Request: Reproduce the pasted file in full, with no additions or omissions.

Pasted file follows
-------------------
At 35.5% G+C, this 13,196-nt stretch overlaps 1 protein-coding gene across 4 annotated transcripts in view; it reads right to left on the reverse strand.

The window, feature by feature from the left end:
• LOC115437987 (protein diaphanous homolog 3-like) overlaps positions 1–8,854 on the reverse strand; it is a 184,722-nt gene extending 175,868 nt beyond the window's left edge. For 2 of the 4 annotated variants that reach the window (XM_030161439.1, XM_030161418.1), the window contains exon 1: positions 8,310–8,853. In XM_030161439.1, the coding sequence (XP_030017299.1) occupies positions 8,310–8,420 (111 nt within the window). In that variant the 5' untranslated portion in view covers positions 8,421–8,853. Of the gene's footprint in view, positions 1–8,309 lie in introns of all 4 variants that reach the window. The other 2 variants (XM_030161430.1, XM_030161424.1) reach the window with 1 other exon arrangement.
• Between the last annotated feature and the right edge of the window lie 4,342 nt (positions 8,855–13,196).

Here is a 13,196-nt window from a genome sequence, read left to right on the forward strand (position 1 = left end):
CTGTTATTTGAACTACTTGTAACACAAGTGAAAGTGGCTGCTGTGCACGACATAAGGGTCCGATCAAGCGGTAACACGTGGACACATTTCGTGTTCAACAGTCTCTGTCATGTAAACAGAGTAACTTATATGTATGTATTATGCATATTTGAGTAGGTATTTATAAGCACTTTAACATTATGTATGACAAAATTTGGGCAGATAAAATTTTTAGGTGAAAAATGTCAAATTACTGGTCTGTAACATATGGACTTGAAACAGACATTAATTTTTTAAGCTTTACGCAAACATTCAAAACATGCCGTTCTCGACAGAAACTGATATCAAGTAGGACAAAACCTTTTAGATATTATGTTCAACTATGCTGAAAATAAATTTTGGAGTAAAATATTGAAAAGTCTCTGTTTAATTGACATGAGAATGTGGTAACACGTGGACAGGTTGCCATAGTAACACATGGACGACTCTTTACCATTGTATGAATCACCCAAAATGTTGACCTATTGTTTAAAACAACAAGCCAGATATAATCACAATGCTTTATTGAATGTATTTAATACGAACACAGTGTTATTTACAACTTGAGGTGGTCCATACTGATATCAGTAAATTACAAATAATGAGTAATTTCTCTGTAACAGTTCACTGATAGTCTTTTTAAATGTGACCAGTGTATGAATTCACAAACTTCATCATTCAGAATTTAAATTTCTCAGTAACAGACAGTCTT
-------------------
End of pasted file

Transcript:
At 35.5% G+C, this 13,196-nt stretch overlaps 1 protein-coding gene across 4 annotated transcripts in view; it reads right to left on the reverse strand.

The window, feature by feature from the left end:
• LOC115437987 (protein diaphanous homolog 3-like) overlaps positions 1–8,854 on the reverse strand; it is a 184,722-nt gene extending 175,868 nt beyond the window's left edge. For 2 of the 4 annotated variants that reach the window (XM_030161439.1, XM_030161418.1), the window contains exon 1: positions 8,310–8,853. In XM_030161439.1, the coding sequence (XP_030017299.1) occupies positions 8,310–8,420 (111 nt within the window). In that variant the 5' untranslated portion in view covers positions 8,421–8,853. Of the gene's footprint in view, positions 1–8,309 lie in introns of all 4 variants that reach the window. The other 2 variants (XM_030161430.1, XM_030161424.1) reach the window with 1 other exon arrangement.
• Between the last annotated feature and the right edge of the window lie 4,342 nt (positions 8,855–13,196).

Here is a 13,196-nt window from a genome sequence, read left to right on the forward strand (position 1 = left end):
CTGTTATTTGAACTACTTGTAACACAAGTGAAAGTGGCTGCTGTGCACGACATAAGGGTCCGATCAAGCGGTAACACGTGGACACATTTCGTGTTCAACAGTCTCTGTCATGTAAACAGAGTAACTTATATGTATGTATTATGCATATTTGAGTAGGTATTTATAAGCACTTTAACATTATGTATGACAAAATTTGGGCAGATAAAATTTTTAGGTGAAAAATGTCAAATTACTGGTCTGTAACATATGGACTTGAAACAGACATTAATTTTTTAAGCTTTACGCAAACATTCAAAACATGCCGTTCTCGACAGAAACTGATATCAAGTAGGACAAAACCTTTTAGATATTATGTTCAACTATGCTGAAAATAAATTTTGGAGTAAAATATTGAAAAGTCTCTGTTTAATTGACATGAGAATGTGGTAACACGTGGACAGGTTGCCATAGTAACACATGGACGACTCTTTACCATTGTATGAATCACCCAAAATGTTGACCTATTGTTTAAAACAACAAGCCAGATATAATCACAATGCTTTATTGAATGTATTTAATACGAACACAGTGTTATTTACAACTTGAGGTGGTCCATACTGATATCAGTAAATTACAAATAATGAGTAATTTCTCTGTAACAGTTCACTGATAGTCTTTTTAAATGTGACCAGTGTATGAATTCACAAACTTCATCATTCAGAATTTAAATTTCTCAGTAACAGACAGTCTT